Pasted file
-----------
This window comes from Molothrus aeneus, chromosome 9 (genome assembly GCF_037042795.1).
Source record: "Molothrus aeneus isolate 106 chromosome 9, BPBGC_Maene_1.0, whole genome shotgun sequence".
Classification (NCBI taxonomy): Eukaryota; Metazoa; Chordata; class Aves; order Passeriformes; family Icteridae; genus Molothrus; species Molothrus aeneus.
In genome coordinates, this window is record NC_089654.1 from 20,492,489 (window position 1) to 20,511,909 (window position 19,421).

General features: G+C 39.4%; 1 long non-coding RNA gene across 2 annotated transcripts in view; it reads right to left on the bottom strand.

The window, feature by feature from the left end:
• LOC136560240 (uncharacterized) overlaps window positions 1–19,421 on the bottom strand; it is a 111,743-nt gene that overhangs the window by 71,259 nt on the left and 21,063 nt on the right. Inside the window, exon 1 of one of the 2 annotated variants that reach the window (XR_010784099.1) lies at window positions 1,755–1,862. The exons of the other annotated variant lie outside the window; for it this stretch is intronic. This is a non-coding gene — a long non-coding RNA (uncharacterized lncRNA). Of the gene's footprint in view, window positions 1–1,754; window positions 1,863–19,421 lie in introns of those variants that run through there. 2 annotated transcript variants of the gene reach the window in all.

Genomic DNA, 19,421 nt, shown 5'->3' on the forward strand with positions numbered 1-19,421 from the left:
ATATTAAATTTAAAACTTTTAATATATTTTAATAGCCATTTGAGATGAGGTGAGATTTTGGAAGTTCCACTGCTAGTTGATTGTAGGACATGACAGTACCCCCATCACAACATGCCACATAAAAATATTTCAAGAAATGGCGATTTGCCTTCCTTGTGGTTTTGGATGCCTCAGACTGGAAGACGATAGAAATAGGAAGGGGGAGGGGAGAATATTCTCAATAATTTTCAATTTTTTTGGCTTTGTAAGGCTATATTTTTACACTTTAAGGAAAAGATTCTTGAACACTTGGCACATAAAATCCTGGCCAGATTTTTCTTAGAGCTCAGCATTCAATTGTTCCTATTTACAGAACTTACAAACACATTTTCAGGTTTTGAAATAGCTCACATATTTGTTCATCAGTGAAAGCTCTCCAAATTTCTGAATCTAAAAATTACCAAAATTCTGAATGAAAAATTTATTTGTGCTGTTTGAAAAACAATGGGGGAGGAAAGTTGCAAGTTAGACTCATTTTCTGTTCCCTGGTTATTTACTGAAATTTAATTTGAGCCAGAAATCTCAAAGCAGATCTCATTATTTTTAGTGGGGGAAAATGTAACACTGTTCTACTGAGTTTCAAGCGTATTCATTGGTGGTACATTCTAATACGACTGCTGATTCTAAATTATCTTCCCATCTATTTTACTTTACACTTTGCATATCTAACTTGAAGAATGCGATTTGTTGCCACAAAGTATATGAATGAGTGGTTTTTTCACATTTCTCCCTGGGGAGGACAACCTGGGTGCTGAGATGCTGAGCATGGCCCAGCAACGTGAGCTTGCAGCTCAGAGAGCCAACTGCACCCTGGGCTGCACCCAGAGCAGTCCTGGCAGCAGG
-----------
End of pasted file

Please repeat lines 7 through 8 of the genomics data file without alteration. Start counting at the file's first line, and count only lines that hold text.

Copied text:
• LOC136560240 (uncharacterized) overlaps window positions 1–19,421 on the bottom strand; it is a 111,743-nt gene that overhangs the window by 71,259 nt on the left and 21,063 nt on the right. Inside the window, exon 1 of one of the 2 annotated variants that reach the window (XR_010784099.1) lies at window positions 1,755–1,862. The exons of the other annotated variant lie outside the window; for it this stretch is intronic. This is a non-coding gene — a long non-coding RNA (uncharacterized lncRNA). Of the gene's footprint in view, window positions 1–1,754; window positions 1,863–19,421 lie in introns of those variants that run through there. 2 annotated transcript variants of the gene reach the window in all.

Genomic DNA, 19,421 nt, shown 5'->3' on the forward strand with positions numbered 1-19,421 from the left: